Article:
- Several earnings this week provided sell-off opportunities in stocks that appear to be moderately undervalued.
- Earnings reports should be watched closely as they can result in reduced stock prices.
- Each investor should perform an evaluation of the earnings report and analysis to determine whether they should consider entering a position when these opportunities arise.
Here I'll discuss four earnings reports that came out earlier this week that resulted in reduced prices and more attractively valued entry prices. I like to follow earnings, especially ones the market perceives as bad results or guidance and that may provide opportunities in reduced prices of the stock. Many times, these can provide good entry purchase points.
An evaluation has to be made to decide whether the drop warrants a purchase, to wait for a further drop to purchase, or to pass on the opportunity. In many cases, these are short-term blips in operating activities or results due to some adverse reason which is not always a long-term issue. Even if it is a long-term issue, sometimes the price drops more than the expected impact to the business or the loss in expected cash flow.
Dick's Sporting Goods
Dick's Sporting Goods (NYSE:DKS) reported Q1 EPS of $0.50, missing expectations by $0.01-$0.03. The full-year earnings guidance was revised for fiscal year 2014 down to $2.70-$2.85 from $3.03-$3.08 previously. This is a reduction of ~11% and one of the main reasons for the price drop. DKS is currently at a price of ~$43.50, and therefore at a FY 2014 P/E of ~16.2. FY 2013 EPS was 2.69, so DKS has essentially had no significant earnings growth over the last year, which hasn't met expectations as outlined above.
On the earnings call, they did mention that hunting and especially the golf segments led to the reduction in earnings. The stock was down ~17.5% on the day of earnings because of this report.
You can see the P/E ratio in the chart below:
From the chart, you can see that DKS is trading at a P/E that it hasn't traded at in the last four years. A P/E of 17-18 seems to be the low to fair value for DKS. Fair value seems to be a P/E of 20-21, according to the chart of the last four years. While DKS only pays a dividend of around 1%, which is considered very low, it does have a strong balance sheet. And DKS uses additional cash flow to repurchase shares.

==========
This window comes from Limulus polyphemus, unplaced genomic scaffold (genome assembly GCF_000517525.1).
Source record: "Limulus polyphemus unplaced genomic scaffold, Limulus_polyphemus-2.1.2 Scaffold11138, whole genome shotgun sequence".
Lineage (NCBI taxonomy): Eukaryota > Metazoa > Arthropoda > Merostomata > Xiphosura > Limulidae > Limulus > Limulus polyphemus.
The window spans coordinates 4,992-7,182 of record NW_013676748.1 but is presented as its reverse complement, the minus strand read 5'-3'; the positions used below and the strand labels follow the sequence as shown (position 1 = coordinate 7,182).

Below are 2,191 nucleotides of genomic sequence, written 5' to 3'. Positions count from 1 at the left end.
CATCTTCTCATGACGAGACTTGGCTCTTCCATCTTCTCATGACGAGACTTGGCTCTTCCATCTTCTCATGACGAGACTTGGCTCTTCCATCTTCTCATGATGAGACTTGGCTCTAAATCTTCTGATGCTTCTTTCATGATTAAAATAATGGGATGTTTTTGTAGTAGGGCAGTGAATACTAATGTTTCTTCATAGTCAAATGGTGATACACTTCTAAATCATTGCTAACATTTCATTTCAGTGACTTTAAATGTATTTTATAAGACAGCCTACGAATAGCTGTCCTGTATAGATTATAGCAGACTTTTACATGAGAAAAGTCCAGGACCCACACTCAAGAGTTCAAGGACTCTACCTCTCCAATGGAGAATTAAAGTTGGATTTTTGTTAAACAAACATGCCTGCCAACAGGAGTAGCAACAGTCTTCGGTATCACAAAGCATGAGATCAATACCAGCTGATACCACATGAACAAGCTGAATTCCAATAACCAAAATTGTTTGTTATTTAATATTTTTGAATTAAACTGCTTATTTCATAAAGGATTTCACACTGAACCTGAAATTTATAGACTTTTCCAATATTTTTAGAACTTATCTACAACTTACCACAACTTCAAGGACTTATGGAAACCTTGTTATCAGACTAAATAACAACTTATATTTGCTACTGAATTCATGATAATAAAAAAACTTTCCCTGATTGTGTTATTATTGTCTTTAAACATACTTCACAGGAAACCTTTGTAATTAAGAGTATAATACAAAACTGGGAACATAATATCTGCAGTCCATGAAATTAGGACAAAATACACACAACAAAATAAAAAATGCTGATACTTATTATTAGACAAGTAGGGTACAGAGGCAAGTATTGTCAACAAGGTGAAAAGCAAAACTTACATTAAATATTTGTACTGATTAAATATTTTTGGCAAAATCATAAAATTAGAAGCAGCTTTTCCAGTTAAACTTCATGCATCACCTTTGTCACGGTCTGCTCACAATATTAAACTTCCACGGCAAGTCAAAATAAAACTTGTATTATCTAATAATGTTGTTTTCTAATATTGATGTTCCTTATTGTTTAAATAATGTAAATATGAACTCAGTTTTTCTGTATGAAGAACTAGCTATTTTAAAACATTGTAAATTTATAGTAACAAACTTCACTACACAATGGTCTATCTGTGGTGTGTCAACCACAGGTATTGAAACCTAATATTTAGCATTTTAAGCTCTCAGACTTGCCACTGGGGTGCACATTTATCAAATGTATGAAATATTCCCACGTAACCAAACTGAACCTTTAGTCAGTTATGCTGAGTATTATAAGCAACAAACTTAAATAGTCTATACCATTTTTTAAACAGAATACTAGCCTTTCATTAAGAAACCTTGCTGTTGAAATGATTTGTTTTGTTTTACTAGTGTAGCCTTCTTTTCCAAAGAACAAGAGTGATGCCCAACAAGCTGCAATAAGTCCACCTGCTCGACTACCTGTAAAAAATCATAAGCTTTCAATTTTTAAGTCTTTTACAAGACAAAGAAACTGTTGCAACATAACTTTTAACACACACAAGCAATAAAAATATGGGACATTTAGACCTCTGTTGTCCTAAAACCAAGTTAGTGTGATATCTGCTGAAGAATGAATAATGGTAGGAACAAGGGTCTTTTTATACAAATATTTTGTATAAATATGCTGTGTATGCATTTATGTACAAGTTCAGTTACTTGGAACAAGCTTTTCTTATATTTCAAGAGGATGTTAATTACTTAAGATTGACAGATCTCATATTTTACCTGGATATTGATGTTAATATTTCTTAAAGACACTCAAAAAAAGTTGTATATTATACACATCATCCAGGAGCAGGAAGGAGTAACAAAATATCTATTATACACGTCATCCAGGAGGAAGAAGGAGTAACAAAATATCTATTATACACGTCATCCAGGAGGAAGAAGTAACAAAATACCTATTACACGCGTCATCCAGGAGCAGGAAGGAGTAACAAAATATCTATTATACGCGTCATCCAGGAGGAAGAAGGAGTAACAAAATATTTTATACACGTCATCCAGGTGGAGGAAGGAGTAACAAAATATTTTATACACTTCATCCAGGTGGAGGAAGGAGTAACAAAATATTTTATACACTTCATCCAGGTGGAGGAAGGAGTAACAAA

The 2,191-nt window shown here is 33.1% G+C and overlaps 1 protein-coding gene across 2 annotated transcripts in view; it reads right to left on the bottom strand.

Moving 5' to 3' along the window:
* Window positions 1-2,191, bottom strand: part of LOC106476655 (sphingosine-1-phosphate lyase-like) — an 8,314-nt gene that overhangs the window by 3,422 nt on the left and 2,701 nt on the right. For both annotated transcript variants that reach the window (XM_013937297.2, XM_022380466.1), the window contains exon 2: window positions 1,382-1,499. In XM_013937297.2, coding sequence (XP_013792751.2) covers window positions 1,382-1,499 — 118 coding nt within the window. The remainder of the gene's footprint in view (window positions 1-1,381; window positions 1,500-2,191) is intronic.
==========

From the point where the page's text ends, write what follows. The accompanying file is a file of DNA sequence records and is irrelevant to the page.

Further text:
Over the last year, DKS has bought back shares at over ~3% of it's share count. DKS has tangible book value of around ~$10 per share, which is possibly one reason why the company typically trades at a higher P/E than the market.
American States Water
American States Water (NYSE:AWR) reported Q1 earnings of $0.28, missing expectations by $0.05. Last year's Q1 in 2013 was $0.35; however, that had a one time benefit of $0.05 last year. The water portion of their business increased their quarterly earnings by $0.01 year over year. To explain the additional $0.03 reduction in earnings that came from contracted services, the company said the following:
Diluted earnings from contracted services decreased by $0.03 per share as compared to the same period in 2013, mainly as a result of an expected reduction in planned renewal and replacement (R&R) capital work, primarily at the Fort Bliss and Fort Jackson military bases. Overall construction activity is expected to increase during the remainder of 2014 as compared to the first quarter; however, R&R construction will continue to vary from year-to-year over the remaining term of the 50-year contracts with the U.S. government.
The stock was down only 1.3% after earnings. However, the stock has dropped over 10% since mid-April. AWR increased their quarterly dividend 5.2% to $0.213 per quarter, essentially $0.85 per year and a forward dividend yield of 3.02% (the ex-div date is Aug. 13). I believe the combination of the price drop and increased dividend makes the valuation moderately attractive for an entry position in AWR.
You can see from the following chart that this is the highest dividend yield AWR has had since 2012:
Cato Corporation (NYSE:CATO) reported Q1 EPS of $1.04, in line with expectations. Revenue increased 5.7%. Same-store sales increased 3%. FY 2014 guidance has been increased to $1.66-$1.79 from $1.47-$1.66. While all that is good news, the stock dropped 6.7% after earnings and the dividend yield is at 4.23%. I think the drop in price is a little surprising as all the "new" news was good news.
Last year, FY 2013 EPS was $1.86. Since they already guided for $1.47-$1.66 for FY 2014 last quarter, I'm surprised the market apparently didn't feel that was captured and the stock was punished. CATO also announced the next quarterly dividend is the same quarterly amount at $0.30, and the ex-div date is June 9.
Staples (NASDAQ:SPLS) reported Q1 EPS of $0.18, missing expectations by $0.03. Comparable-store sales and traffic were down 4% year over year, while revenue was down 2%. Guidance for Q2 was $0.09-$0.15 vs. expectations of $0.15. However, the forward guidance of earnings adds a new low of $0.09 next quarter is worrisome, and likely why the stock dropped 12.5% today. It appears that one of the reasons for the lower guidance is due to restructuring costs. The 4.1% yield at today's closing price in SPLS is attractive and well-supported by cash flow even with a modest decrease in earnings.